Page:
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Iron County was named for the amount of this ore to be found within its limits - Gannett, Place Names, p. 144.
[Source: Kellogg, Louise Phelps. "Derivation of County Names" in Proceedings of the State Historical Society of Wisconsin for 1909, pages 219-231.]
County QuickFacts: CensusBureau Quick Facts
Iron was created on March 1, 1893 from Ashland County. The County Seat is Hurley.
In the late 1660's, with beaver hats the rage in Europe, Native Americans and French and English fur traders traveled
through Iron County on the Flambeau Trail, linking European markets to the much desired Northern Wisconsin commodity.
Native Americans traded locally-mined copper internationally via this wilderness "highway" trail.
The 1800's brought the lumbermen, and Iron County's white pine resources provided valuable lumber needed to build homes in growing industrial cities. Railroad logging, development my timber barons like William Roddis, next moved hardwoods to waiting mills. As the timber was exhausted, lumber companies converted their land holdings to capture more revenues. Where there were lakes, resorts sprang up in the cutover, providing destinations for city vacationers. Immigrants, eager to farm their own land, settled the cutover.
Iron County's iron mining history had a unique and profound impact. "Red Gold" drew immigrants here since the 1880's, to mine the iron ore needed by a growing industrial America. Through the extraction of iron from the hills of Northern Iron County's Penokee Range, Wisconsin made significant contributions to the fast moving industrial revolution of the world, particularly in production of steel, building materials and automobiles. By the mid-1960's, iron mining ceased and Iron County turned to tourism, successfully establishing itself as a major downhill skiing and snowmobiling destination in Wisconsin and the Midwest. Today, Iron County's natural and historic resources make it an important four-season tourism destination in Wisconsin. As a Wisconsin Heritage Area, it a "living" example of how the interaction of its people, with its resources, influenced Wisconsin's place in the national and international community.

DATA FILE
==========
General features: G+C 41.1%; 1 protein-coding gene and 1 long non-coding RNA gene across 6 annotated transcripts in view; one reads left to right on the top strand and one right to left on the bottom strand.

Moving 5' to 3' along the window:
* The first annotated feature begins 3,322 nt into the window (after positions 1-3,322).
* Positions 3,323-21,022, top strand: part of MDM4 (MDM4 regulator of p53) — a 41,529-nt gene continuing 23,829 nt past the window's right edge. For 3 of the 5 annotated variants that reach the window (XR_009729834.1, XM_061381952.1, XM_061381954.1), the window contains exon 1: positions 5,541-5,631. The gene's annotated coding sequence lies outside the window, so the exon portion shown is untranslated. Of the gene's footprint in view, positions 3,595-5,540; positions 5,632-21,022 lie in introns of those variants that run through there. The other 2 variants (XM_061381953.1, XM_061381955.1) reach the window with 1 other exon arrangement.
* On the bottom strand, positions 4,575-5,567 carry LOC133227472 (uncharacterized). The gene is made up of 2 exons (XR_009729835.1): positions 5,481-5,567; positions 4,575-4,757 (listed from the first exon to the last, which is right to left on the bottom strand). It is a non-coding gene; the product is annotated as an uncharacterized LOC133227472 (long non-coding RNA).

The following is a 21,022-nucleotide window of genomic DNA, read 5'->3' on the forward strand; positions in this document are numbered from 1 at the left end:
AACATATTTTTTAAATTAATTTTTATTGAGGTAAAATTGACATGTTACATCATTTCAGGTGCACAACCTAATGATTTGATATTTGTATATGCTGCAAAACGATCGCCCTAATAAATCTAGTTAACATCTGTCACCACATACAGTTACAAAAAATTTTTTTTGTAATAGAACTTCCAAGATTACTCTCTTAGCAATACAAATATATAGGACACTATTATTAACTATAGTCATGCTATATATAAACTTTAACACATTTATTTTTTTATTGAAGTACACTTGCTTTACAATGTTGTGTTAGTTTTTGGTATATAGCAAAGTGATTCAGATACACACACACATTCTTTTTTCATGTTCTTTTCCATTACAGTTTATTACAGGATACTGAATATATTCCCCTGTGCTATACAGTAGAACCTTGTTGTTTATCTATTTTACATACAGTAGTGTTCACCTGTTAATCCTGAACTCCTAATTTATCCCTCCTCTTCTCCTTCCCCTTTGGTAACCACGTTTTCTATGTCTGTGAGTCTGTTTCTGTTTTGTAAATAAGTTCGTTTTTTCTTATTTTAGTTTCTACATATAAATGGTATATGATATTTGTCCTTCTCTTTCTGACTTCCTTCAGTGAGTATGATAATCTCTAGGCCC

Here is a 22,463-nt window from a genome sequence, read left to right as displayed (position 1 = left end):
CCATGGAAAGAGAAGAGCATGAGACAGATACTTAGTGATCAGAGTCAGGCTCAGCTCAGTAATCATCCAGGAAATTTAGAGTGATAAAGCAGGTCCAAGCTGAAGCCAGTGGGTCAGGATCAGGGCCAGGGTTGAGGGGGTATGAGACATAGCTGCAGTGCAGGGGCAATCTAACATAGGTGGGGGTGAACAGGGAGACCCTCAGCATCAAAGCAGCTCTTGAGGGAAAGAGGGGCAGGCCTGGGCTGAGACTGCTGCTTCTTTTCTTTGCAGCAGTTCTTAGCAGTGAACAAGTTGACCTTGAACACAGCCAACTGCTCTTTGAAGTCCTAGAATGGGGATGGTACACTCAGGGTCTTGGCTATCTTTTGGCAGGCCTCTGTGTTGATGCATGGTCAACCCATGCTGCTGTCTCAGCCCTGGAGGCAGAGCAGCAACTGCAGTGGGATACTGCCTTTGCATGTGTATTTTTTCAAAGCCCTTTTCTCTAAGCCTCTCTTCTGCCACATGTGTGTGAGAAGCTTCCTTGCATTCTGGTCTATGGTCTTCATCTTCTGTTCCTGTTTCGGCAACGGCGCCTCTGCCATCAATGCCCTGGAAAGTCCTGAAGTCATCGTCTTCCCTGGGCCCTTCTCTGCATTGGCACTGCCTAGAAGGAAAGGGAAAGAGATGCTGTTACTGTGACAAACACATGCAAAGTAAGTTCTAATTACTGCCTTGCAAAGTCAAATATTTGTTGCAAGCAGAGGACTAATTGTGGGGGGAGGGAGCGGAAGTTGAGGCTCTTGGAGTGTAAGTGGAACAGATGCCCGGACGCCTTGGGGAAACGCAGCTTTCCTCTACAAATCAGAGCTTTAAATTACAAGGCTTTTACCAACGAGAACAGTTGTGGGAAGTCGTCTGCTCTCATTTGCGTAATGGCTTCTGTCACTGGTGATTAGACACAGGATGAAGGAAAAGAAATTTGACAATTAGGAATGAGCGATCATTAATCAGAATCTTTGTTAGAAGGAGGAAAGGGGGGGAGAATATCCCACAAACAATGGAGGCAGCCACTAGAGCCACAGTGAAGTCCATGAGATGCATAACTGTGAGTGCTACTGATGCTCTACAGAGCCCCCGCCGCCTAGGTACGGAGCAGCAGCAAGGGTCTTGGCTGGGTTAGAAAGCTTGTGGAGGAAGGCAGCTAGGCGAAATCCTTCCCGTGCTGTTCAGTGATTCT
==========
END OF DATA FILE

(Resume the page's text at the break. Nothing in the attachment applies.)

As reported by the Census Bureau, the county has a total area of 919 square miles (2,381 km2), of which, 757
square miles (1,961 km2) of it is land and 162 square miles (420 km2) of it (17.62%) is water.
Bordering counties are as follows: